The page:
By the by, this is a common fault in the teaching of writing. Many teachers have forgotten what it feels like to be someone who can't write and so they assume too much. It's no good saying, "Trim your description." How? Why? How much? When?

    I know someone who once asked their MA lecturer how to plot a novel and was told "Oh, it just comes." Worst advice ever.
  • Wow. Doesn't sound much like an MA lecturer's advice. 
  • One of the best things you can do is print it off and read it - I do that all the time it's amazing how different things can look when removed from a screen and put on a page.
  • I print off as little as possible nowadays. Less electricity, less paper, less C02. 
  • I don't print anything now, either but I agree doing so can be helpful with editing. Changing the font and the size works really well too, or isending it to your kindle or another device with a different sized screen. Anything really which makes it look different from how you wrote it.
  • Yes, I print my own stuff off. When I'm certain it's perfect. I also get someone else to read it out, even the computer. 
  • Liz – Wow. Doesn't sound much like an MA lecturer's advice. 

    There are good and bad teachers at every level. There are quite a few MA lecturers who have published just a single book and others who've published nothing. They tend to teach what they know.

    For some writers, I'm sure it 'just comes'. But that doesn't help a student trying to understand the process.

    That said, the calibre of students varies on different courses. I once had a third-year BA Literature student ask me how to use paragraphs. My question was how she'd managed to get that far without knowing!
  • Glad I did my MA somewhere good then.
  • I always feel a little inadequate when I read of such and such author who read English at University then did an MA in creative writing. It always makes me think that they know what they're doing and I suppose they will have a technical advantage in that they know when to put in a full stop, or a comma and when to split the sentences into paragraphs, and all the other grammatical wonders that make our language so difficult to learn but so diverse. (unlike me lol)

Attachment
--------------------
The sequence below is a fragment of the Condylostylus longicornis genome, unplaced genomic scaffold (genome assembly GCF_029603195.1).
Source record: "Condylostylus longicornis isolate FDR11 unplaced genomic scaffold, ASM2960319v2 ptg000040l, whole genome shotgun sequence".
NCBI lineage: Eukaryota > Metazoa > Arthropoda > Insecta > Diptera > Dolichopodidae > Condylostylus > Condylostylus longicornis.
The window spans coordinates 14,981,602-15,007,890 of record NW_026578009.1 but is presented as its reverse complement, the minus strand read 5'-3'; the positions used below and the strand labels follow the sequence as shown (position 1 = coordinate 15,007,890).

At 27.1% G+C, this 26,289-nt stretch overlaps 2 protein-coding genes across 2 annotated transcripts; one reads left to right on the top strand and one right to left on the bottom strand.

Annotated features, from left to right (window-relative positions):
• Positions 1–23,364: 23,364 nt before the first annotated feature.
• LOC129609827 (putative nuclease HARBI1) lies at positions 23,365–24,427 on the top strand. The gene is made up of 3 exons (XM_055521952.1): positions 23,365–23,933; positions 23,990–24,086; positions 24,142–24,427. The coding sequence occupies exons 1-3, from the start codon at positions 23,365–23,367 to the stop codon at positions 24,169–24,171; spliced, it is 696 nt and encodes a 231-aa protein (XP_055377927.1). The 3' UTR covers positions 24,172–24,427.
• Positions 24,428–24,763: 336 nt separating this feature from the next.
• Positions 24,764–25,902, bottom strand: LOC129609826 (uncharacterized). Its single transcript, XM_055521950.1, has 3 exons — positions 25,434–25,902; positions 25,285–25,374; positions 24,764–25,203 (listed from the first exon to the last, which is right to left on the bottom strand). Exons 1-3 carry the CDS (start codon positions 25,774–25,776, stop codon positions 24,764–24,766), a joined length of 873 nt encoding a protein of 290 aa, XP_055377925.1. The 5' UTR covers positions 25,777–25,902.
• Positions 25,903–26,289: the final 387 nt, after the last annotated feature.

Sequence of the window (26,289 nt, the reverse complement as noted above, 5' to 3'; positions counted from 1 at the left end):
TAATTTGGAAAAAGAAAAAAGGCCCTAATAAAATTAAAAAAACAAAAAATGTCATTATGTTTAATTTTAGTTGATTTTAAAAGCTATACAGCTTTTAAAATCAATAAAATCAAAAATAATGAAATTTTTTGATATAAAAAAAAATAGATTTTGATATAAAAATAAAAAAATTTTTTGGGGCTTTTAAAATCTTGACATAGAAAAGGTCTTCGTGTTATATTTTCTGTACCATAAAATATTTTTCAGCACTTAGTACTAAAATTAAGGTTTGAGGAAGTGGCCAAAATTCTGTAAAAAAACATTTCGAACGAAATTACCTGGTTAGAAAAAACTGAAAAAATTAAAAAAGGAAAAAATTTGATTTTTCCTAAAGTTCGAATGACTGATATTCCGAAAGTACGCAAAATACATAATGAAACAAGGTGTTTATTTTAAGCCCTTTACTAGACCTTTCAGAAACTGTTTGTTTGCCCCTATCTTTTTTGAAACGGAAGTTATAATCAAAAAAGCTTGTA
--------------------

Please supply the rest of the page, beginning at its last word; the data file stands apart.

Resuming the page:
They will also learn about structure, plotting and by studying the best writers they will learn what a wonderful story looks like. Does it make them a great writer though?

    I don't know.

  • LizLiz
    edited March 2019
    I think anyone who is an MA lecturer is probably a great writer, they are appointed for that very reason. What they may not be is a great TEACHER. 

    Certainly they will be a published writer and mostly! therefore, excellent writers. 

    At the MA I did, the lecturers were all uber-excellent writers, and also very good teachers, and extraordinary human beings, which covers everything else needed. David Almond for example.

    People who take an MA have to be of publishable writing standard. At least where I went. Whether that means they eventually get published or not remains to be seen. Of the 8 people I was on the course with, most are published and some published extensively. Elen Caldecott, Jim Carrington, Alexandra Diaz and various others, including me of course. Two were doing it just for fun and not trying to get published, one a teacher and one a Dr. One is not published. One was already published and now teaches on the course. 

    I didn't think I'd ever do an MA and wasn't going to, it was the last thing on my mind, bt two friends encouraged me to, I was not very confident, and I got in, which surprised me greatly. I think Datco what that teaches you, being on the course, is that everyone feels they are inadequate and what I got MOST out of the year was confidence. That has helped me in so many ways. Someone who has been on an MA is not necessarily a better writer but they will have been forced to look very carefully at their own writing, they will be able to asses it and edit it much more efficiently, and they will have contacts and information that was not available to me at least before doing it. 

    Technical advantages are not what it gives you. If you don't know where to put a full stop you won't get on the course. You should know that already. 
  • I would add: Does it ring true? As you read there's sometimes a bum note. For me it's often to do with authenticity, a word or action that doesn't quite fit with the character.
Sign In or Register to comment.